Regulating Trash to Conserve More Water

Image of a sunset on Lake Arrowhead
Lake Arrowhead

Californians are no longer allowed to throw their trash in the ocean and new regulations are to blame. According to the State’s Water Resources Control Board’s new Trash Control Policy (approved by the U.S. EPA), trash will be kept out of bodies of water, including streams, lakes, coastal and ocean waters. Although the majority of California residents do not have direct contact with the Pacific Ocean, their storm water runoff does. This will impact many municipalities that are permitted to dump water into the major tributaries that serve the coast.

Surprisingly, this kind of common sense thinking of keeping our oceans clean has never been regulated. Now that it has, we may be a step closer to stabilizing the Garbage Patch circling around the Pacific Ocean, now twice the size of Texas!

Captain Charles Moore, founder of Algalita Marine Research Institute in Long Beach, California, and author of the book, Plastic Ocean, was recently interviewed on my program, A Culture of Garbage. He spoke about the need to find new ways to keep from adding to the garbage that ends up in our waters, leaving a giant Garbage Patch, and this new trash policy is a step toward that end. Most of this ocean garbage is in the form of small bits of plastic floating just below the surface, broken down from years of sunshine and seawater, but is often consumed by the sea life, ultimately disrupting their digestive tracts, left for dead, and thus causing an imbalance within the wild kingdom. “The Away Inn is full”, Captain Moore states, which is contrary to our mentality when we think that when something is thrown away, it is simply gone. This Trash Control Policy establishes requirements for municipalities to install means to keep garbage from entering water bodies at the point of contact, such as filters, and debris screens.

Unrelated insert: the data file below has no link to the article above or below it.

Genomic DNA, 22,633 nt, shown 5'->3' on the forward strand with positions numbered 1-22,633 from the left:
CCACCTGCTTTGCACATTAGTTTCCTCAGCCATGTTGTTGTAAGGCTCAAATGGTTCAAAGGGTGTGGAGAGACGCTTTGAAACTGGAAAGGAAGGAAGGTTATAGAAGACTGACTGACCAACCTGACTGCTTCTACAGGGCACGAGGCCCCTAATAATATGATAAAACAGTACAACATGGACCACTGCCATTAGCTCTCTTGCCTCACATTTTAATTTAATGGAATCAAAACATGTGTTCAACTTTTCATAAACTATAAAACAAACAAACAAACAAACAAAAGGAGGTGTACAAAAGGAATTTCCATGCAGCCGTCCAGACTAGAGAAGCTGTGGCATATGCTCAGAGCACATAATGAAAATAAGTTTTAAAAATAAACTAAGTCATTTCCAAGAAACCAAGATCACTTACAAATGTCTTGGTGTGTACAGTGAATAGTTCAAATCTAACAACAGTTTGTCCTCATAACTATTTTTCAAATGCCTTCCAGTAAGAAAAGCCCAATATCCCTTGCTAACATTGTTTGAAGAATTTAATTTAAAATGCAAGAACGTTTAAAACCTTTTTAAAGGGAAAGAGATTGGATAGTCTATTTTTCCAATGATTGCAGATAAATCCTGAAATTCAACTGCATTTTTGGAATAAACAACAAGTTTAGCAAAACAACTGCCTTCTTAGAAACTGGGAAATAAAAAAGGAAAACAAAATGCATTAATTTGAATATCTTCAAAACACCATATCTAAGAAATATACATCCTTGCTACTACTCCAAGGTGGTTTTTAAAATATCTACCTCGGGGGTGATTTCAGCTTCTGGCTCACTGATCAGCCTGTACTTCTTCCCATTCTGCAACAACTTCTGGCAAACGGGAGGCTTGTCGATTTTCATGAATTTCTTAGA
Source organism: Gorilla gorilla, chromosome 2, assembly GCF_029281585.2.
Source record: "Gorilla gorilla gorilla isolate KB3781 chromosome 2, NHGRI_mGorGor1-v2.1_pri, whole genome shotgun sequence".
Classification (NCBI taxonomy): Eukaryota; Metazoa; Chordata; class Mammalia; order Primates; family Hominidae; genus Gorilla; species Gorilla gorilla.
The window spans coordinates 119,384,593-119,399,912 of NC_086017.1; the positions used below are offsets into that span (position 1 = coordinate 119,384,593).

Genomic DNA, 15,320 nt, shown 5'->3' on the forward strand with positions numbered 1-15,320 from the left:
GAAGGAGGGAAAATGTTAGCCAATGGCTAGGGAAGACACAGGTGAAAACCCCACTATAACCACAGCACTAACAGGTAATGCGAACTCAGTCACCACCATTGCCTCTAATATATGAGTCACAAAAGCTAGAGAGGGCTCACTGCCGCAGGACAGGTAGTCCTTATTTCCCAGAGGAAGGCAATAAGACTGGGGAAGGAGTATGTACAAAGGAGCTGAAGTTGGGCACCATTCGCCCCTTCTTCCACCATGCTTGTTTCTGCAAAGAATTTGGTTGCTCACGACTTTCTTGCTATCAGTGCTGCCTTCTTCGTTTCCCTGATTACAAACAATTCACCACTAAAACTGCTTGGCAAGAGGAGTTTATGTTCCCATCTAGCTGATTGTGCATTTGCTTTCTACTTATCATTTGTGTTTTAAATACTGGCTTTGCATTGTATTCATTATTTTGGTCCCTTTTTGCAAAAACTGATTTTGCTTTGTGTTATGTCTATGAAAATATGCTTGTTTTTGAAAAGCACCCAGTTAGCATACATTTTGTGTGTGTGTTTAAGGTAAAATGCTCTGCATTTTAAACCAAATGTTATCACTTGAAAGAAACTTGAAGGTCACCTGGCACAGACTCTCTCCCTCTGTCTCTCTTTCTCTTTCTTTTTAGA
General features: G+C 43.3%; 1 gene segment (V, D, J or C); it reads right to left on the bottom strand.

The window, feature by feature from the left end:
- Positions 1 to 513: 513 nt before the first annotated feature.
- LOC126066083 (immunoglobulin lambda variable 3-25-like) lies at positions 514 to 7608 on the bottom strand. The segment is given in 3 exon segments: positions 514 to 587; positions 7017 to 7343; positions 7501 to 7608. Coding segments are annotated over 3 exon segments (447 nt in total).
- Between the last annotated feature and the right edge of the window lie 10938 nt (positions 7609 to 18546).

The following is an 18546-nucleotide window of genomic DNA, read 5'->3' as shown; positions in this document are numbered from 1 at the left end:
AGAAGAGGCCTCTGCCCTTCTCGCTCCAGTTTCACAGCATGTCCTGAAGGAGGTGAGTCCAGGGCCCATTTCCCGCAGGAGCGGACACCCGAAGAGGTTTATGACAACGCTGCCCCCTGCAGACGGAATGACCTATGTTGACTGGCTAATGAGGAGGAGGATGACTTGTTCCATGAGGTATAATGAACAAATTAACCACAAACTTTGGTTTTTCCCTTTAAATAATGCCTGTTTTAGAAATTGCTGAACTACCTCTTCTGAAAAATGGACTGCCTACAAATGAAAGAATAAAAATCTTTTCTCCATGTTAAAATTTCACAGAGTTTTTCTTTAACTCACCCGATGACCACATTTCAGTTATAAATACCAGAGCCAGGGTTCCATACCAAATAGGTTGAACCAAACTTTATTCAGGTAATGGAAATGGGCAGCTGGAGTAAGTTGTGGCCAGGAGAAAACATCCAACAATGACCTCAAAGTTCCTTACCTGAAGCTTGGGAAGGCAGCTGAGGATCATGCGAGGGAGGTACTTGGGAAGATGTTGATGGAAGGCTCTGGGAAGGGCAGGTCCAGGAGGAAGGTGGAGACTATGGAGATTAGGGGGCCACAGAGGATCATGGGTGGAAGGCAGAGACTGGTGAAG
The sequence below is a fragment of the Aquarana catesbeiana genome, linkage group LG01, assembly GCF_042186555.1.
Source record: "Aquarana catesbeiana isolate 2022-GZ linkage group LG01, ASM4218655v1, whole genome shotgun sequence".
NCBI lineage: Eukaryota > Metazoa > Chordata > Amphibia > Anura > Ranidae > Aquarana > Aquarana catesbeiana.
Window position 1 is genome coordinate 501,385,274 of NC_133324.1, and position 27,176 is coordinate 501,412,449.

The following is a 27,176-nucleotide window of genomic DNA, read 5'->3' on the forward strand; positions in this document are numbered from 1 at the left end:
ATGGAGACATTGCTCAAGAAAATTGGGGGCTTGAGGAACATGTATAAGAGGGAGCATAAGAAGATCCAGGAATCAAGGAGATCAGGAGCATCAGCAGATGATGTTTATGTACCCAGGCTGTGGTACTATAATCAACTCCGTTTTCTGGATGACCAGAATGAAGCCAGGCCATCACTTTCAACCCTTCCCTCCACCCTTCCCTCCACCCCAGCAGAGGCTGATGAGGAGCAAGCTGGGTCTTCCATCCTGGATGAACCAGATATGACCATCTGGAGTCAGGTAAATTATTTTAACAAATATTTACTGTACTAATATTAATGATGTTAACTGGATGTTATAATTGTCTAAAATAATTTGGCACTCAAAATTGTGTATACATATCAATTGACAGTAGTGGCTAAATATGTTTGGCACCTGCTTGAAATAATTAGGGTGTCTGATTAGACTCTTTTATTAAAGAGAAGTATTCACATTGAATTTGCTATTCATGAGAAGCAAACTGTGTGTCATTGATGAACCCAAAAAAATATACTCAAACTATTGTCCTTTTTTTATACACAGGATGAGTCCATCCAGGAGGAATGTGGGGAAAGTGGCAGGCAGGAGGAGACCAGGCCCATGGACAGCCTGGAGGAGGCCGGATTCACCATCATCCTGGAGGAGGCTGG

Unlike the trash we do see, like plastic bottles, candy wrappers and cigarette butts, which has it’s own form of contaminants, the other stuff that we don’t easily identify as garbage, like automobile fluids, excess fertilizer runoff and other surface pollutants need to be controlled at the source. These hidden pollutants add to the degradation of the quality of storm water runoff that ultimately ends up, sometimes, in our drinking water. Now that California is regulating street trash, I see a very important hidden side benefit to all this. I don’t like to use old cliché’s, but…what we have here, is the perfect storm to be water conscientious!

Conserve Water

Government is great at imposing laws to enforce common sense, and California is a perfect example of this. We have a full-time legislative body, where their only job is to create laws. It would seem natural to save water, and conserve as much as possible, and collect rain from our roofs to water our gardens. It would only make sense not to trash our oceans and keep debris from being washed into our streams and lakes, but we’re only human, right?

Well, here’s the thing…the two go hand in hand.

Photo of rain runoff, and bringing debris across a non-pervious surface during a storm event.
Water Erosion

When we control our storm water runoff in order to reduce water body contaminants, we’re having to collect and save some of this water on-site, or at least slow it down to percolate and recharge the aquifers that most of our drinking water is sourced, thus reducing the demand of having water delivered and pumped hundreds of miles away. On the other hand, if we are required and/or Incentivized to Conserve, store and use this storm water, aka Rainwater, well…we are also reducing the amount of water that would otherwise wash down our streets, picking up contaminants on it’s way to our streams, and dumping into our oceans.

Regulating trash to conserve water sounds like a good idea, but let’s reduce garbage, save water and make this about keeping our community and family healthy, and safe, anyway, for this is just another key element in developing a Lifestyle in Sustainability.

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